For example, Southwest is the top airline by reach for 25 out of the 30 teams, reaching a greater portion of those teams’ audiences than any other airline — even though it’s not a league sponsor. 

 

But although the brand has a broad reach across the MLB, Southwest fans in each team’s audience differ in subtle but important ways.

 

Let’s focus on one of the above rivalries to demonstrate: Cardinals fans engage with Southwest at an average level, while Cubs fans actually under-index. So, even though Southwest  reaches the most Cubs fans, they are actually engaging with the airline less than the national average. 

 

And when you look at the people engaging with Southwest in each audience, some key differences emerge that might impact the marketing. The following insights are based on their affinity scores (remember, that’s the index against the national average).


When looking at psychographics, Cubs fans are more likely to be thoughtful eaters and partiers. If you were running Southwest ads during a Cubs game, you might highlight the food and fun you could experience on your next trip (once you’re vaccinated, of course). For the Cardinals fans, you might want to lean into their love of the outdoors.

 

Helixa_Cubs vs cardinals

Source: Helixa Discovery Platform - Interest and Affinity Graph 2021

 

When thinking about how to reach them, you’ll want to take their media preferences into account. Both teams under-index in affinity for TV, movies, and magazines, but Cardinals fans are more likely to read newspapers, for example. A full-page ad in the St. Louis Post-Dispatch on a game day could be a good way to connect to the Cardinals fanbase.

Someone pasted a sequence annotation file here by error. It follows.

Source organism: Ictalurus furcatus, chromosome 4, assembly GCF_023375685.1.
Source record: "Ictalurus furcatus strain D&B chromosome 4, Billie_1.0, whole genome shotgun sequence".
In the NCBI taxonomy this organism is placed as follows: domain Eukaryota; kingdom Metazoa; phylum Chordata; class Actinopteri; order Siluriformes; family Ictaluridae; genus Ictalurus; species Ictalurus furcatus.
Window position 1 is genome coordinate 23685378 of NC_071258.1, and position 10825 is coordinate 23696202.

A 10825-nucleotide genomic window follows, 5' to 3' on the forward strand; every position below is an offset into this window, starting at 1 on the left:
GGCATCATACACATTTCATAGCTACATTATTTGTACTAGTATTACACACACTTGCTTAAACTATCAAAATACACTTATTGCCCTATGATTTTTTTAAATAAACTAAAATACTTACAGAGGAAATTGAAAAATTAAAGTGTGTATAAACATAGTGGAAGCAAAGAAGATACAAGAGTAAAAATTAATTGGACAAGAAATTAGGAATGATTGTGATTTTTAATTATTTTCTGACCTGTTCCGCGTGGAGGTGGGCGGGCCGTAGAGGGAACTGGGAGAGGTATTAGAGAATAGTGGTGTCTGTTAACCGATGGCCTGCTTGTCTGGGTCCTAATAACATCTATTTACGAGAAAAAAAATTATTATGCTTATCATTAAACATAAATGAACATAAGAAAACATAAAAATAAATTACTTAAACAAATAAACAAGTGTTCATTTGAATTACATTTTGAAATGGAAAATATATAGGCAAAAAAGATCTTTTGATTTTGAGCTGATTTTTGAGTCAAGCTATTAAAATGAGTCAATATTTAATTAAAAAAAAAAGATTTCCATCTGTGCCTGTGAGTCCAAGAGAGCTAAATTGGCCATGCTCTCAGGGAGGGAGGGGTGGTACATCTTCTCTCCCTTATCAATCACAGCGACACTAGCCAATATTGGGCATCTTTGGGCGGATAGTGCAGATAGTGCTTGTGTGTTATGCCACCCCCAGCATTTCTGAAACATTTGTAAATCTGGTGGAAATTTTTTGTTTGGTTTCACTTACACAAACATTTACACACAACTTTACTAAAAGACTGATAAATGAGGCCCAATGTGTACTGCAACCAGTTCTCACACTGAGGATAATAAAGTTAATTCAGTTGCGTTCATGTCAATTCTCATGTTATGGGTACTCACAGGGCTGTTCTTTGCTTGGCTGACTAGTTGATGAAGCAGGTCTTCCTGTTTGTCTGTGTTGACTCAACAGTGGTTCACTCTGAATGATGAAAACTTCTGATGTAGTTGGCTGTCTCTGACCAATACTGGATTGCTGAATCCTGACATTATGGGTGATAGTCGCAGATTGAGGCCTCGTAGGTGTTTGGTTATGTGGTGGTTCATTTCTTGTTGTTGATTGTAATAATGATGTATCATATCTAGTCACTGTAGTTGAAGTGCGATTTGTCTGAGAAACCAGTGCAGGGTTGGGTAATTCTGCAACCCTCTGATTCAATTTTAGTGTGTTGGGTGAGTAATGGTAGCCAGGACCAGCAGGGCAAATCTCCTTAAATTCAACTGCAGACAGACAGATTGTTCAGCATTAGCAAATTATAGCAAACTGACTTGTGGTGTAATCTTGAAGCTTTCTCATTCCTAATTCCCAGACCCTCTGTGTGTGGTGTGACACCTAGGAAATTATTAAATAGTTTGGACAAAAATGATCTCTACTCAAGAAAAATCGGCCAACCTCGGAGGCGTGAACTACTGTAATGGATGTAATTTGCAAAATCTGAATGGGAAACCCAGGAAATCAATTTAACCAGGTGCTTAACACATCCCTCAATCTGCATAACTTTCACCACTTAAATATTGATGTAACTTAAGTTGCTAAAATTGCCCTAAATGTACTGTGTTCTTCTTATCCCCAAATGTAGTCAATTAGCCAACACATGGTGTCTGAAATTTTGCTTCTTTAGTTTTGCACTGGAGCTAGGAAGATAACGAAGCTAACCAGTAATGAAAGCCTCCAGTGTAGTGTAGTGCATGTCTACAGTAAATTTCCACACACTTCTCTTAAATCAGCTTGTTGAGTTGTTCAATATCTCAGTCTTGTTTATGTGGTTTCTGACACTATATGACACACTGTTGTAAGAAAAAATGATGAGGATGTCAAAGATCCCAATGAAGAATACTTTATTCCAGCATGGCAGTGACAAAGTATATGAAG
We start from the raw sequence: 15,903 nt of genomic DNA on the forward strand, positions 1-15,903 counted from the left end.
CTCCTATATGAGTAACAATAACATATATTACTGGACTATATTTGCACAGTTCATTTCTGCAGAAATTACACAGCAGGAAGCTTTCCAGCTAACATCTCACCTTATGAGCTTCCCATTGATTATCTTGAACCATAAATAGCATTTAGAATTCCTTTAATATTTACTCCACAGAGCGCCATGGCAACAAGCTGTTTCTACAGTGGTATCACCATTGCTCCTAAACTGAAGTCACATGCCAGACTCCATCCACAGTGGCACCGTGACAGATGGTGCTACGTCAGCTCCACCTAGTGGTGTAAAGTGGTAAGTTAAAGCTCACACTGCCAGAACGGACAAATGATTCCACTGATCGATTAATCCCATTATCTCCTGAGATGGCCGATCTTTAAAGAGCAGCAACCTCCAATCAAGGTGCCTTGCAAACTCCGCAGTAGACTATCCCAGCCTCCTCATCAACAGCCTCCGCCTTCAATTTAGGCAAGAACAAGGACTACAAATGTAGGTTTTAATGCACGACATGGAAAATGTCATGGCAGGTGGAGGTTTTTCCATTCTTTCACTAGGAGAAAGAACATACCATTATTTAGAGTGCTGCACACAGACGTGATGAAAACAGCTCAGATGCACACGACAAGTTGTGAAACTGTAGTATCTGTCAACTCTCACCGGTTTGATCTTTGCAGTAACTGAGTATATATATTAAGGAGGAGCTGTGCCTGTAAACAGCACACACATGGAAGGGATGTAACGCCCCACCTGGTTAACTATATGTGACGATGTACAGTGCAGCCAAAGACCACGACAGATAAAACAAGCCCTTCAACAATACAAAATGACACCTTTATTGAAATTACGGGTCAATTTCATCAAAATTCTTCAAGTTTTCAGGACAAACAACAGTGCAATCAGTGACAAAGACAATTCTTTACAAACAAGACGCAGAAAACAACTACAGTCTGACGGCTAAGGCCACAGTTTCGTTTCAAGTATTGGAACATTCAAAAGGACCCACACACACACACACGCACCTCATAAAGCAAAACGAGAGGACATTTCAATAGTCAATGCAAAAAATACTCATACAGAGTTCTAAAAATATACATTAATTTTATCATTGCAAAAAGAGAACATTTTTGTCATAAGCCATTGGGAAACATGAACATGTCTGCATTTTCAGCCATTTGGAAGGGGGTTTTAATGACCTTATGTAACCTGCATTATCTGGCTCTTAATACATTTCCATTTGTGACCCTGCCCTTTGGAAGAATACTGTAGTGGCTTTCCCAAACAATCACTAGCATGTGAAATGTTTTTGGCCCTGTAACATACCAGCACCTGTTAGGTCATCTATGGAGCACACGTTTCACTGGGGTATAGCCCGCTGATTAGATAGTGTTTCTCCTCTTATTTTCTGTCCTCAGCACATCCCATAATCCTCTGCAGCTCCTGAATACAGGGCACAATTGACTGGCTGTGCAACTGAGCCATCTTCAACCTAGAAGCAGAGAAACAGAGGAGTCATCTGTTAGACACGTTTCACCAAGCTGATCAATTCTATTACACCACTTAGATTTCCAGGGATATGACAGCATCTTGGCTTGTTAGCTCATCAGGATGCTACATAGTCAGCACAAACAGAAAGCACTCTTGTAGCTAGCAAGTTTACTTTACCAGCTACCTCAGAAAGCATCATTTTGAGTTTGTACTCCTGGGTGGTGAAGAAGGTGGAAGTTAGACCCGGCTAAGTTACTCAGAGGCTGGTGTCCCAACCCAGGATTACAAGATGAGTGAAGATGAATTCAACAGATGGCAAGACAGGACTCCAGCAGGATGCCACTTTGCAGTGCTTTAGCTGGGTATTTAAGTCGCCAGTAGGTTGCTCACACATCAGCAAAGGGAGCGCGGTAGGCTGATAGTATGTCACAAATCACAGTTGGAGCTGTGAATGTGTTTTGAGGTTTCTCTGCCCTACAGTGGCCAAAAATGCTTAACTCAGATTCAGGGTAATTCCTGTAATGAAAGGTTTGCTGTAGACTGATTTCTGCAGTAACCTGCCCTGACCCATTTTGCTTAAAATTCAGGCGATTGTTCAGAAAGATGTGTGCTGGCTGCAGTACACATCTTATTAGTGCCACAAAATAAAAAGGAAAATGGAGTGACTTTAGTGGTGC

Travel preferences could be another interesting source of insight for Southwest. According to Helixa data, Cubs fans are more likely to use online travel booking services like TripAdvisor, Expedia, and Kayak. When I ran Helixa's Total Consumer View, using MRI fusion data, it reveals that Cubs fans are more likely to prefer frequent weekend vacations over a longer one.

 

By understanding the key differences from team to team, even national sponsorships and campaigns can be adapted to specific audiences for a more effective strategy.

 

Segmentation is key for smart sponsorships

 

Audience segmentation is not new, But, its application can be tougher in partnerships if you don’t have the full picture of a potential partner’s audience.

 

Tools like Helixa allow you to quickly segment any audience you can build in the platform. This is perfect for partnerships because you can explore the overlap between your two audiences — or the opportunity of reaching people who fall into your partner’s audience but not yours.

 

Whether you look at each team’s specific audience for team sponsorships or segment the whole league by relevant characteristics, you’ll have actionable insights that will help you drive decisions to hit your business goals. 

 

Rauxa even told us, "Working with Helixa helps us produce some of the most strategic work we've done to date."

 

To learn more about how Helixa can help with sponsorship and partnership opportunities, schedule a quick call.

 


alexAlex is a Senior Research Analyst at Helixa, where he leverages his analytics background to help clients discover and interpret surprising insights. In his free time, he can often be found trying to locate All-Dressed chips or training his phone to stop removing the letter "u" from words.